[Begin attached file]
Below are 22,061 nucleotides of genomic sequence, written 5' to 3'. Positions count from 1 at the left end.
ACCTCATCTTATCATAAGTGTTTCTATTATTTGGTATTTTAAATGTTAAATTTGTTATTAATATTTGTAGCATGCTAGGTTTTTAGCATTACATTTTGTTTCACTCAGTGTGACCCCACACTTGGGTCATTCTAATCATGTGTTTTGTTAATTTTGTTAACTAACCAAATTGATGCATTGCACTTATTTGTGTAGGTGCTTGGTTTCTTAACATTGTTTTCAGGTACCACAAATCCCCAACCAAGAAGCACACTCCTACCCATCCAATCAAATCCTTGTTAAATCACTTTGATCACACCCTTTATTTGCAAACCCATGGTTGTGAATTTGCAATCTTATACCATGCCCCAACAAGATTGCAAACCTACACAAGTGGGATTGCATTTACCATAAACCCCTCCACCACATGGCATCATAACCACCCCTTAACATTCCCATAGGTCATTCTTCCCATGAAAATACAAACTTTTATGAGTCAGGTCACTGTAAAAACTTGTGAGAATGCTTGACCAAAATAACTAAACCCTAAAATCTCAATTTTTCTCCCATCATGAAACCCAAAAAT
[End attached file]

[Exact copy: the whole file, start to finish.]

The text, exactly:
Below are 22,061 nucleotides of genomic sequence, written 5' to 3'. Positions count from 1 at the left end.
ACCTCATCTTATCATAAGTGTTTCTATTATTTGGTATTTTAAATGTTAAATTTGTTATTAATATTTGTAGCATGCTAGGTTTTTAGCATTACATTTTGTTTCACTCAGTGTGACCCCACACTTGGGTCATTCTAATCATGTGTTTTGTTAATTTTGTTAACTAACCAAATTGATGCATTGCACTTATTTGTGTAGGTGCTTGGTTTCTTAACATTGTTTTCAGGTACCACAAATCCCCAACCAAGAAGCACACTCCTACCCATCCAATCAAATCCTTGTTAAATCACTTTGATCACACCCTTTATTTGCAAACCCATGGTTGTGAATTTGCAATCTTATACCATGCCCCAACAAGATTGCAAACCTACACAAGTGGGATTGCATTTACCATAAACCCCTCCACCACATGGCATCATAACCACCCCTTAACATTCCCATAGGTCATTCTTCCCATGAAAATACAAACTTTTATGAGTCAGGTCACTGTAAAAACTTGTGAGAATGCTTGACCAAAATAACTAAACCCTAAAATCTCAATTTTTCTCCCATCATGAAACCCAAAAAT